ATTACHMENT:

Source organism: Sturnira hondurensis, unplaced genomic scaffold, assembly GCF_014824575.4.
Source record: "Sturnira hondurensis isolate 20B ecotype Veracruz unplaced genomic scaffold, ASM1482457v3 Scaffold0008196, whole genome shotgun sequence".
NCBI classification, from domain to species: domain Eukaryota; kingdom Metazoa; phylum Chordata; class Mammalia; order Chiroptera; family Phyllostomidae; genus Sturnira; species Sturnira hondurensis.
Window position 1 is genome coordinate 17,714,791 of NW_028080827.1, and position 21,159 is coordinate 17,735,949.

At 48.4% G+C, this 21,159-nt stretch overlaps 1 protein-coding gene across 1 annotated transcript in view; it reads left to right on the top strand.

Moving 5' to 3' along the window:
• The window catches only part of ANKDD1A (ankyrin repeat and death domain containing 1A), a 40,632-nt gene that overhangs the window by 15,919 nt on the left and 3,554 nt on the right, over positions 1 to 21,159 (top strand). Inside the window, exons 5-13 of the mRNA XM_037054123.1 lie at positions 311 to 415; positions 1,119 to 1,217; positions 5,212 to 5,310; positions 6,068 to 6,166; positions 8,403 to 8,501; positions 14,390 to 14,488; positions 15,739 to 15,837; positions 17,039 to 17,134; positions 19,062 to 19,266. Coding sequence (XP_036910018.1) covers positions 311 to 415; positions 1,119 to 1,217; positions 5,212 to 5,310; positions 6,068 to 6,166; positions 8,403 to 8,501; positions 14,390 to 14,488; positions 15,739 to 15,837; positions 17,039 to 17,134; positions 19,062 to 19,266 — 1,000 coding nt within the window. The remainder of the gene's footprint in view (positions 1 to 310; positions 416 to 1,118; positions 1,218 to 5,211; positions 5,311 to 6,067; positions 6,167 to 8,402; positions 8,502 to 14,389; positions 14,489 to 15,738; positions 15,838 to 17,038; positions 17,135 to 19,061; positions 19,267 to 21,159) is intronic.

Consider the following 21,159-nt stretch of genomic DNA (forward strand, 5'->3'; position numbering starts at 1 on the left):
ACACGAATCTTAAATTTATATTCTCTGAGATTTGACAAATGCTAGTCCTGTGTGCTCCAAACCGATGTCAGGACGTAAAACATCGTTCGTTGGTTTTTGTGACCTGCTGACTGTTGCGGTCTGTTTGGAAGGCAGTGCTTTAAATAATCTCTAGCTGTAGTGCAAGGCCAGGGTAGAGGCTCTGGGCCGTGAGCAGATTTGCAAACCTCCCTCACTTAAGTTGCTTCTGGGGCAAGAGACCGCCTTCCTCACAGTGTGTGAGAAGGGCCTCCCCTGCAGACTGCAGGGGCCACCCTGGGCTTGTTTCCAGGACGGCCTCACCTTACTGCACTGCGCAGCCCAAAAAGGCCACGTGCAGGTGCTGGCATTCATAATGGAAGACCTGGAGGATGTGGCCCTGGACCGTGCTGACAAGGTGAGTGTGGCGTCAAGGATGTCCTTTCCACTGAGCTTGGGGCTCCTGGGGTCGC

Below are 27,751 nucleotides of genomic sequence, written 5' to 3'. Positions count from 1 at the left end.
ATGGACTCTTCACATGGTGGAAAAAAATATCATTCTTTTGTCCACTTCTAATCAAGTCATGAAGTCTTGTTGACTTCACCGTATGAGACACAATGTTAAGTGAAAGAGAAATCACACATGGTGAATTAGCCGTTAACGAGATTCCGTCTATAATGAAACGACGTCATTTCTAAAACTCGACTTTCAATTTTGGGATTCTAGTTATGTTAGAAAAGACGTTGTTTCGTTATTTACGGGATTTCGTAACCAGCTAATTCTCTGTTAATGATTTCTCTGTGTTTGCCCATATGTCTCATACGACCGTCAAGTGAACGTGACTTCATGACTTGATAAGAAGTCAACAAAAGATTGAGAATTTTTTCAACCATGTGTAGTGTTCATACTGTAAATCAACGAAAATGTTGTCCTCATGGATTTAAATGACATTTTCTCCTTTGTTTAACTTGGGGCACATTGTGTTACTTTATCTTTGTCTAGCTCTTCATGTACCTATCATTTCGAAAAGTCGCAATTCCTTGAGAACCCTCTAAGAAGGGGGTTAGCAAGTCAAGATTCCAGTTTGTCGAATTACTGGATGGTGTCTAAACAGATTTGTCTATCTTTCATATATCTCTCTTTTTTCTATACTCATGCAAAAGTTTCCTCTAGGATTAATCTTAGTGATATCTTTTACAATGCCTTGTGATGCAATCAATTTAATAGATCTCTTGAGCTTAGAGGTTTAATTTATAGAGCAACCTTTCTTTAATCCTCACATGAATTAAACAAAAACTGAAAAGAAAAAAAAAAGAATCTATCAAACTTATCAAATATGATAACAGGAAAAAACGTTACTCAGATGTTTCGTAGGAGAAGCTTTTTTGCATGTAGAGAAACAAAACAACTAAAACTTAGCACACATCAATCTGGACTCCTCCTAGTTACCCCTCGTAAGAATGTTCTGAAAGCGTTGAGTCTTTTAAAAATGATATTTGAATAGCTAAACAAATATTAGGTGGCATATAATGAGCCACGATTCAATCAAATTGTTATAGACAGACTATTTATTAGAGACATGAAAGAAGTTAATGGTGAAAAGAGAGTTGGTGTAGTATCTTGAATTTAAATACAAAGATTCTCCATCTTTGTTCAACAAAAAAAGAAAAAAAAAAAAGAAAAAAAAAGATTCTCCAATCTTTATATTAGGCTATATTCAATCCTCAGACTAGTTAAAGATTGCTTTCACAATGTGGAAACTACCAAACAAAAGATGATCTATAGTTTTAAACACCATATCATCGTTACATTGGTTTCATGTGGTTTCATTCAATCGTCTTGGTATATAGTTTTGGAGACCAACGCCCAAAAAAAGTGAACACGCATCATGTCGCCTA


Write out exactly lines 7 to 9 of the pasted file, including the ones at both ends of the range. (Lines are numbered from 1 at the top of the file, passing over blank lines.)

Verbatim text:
• The window catches only part of ANKDD1A (ankyrin repeat and death domain containing 1A), a 40,632-nt gene that overhangs the window by 15,919 nt on the left and 3,554 nt on the right, over positions 1 to 21,159 (top strand). Inside the window, exons 5-13 of the mRNA XM_037054123.1 lie at positions 311 to 415; positions 1,119 to 1,217; positions 5,212 to 5,310; positions 6,068 to 6,166; positions 8,403 to 8,501; positions 14,390 to 14,488; positions 15,739 to 15,837; positions 17,039 to 17,134; positions 19,062 to 19,266. Coding sequence (XP_036910018.1) covers positions 311 to 415; positions 1,119 to 1,217; positions 5,212 to 5,310; positions 6,068 to 6,166; positions 8,403 to 8,501; positions 14,390 to 14,488; positions 15,739 to 15,837; positions 17,039 to 17,134; positions 19,062 to 19,266 — 1,000 coding nt within the window. The remainder of the gene's footprint in view (positions 1 to 310; positions 416 to 1,118; positions 1,218 to 5,211; positions 5,311 to 6,067; positions 6,167 to 8,402; positions 8,502 to 14,389; positions 14,489 to 15,738; positions 15,838 to 17,038; positions 17,135 to 19,061; positions 19,267 to 21,159) is intronic.

Consider the following 21,159-nt stretch of genomic DNA (forward strand, 5'->3'; position numbering starts at 1 on the left):
ACACGAATCTTAAATTTATATTCTCTGAGATTTGACAAATGCTAGTCCTGTGTGCTCCAAACCGATGTCAGGACGTAAAACATCGTTCGTTGGTTTTTGTGACCTGCTGACTGTTGCGGTCTGTTTGGAAGGCAGTGCTTTAAATAATCTCTAGCTGTAGTGCAAGGCCAGGGTAGAGGCTCTGGGCCGTGAGCAGATTTGCAAACCTCCCTCACTTAAGTTGCTTCTGGGGCAAGAGACCGCCTTCCTCACAGTGTGTGAGAAGGGCCTCCCCTGCAGACTGCAGGGGCCACCCTGGGCTTGTTTCCAGGACGGCCTCACCTTACTGCACTGCGCAGCCCAAAAAGGCCACGTGCAGGTGCTGGCATTCATAATGGAAGACCTGGAGGATGTGGCCCTGGACCGTGCTGACAAGGTGAGTGTGGCGTCAAGGATGTCCTTTCCACTGAGCTTGGGGCTCCTGGGGTCGC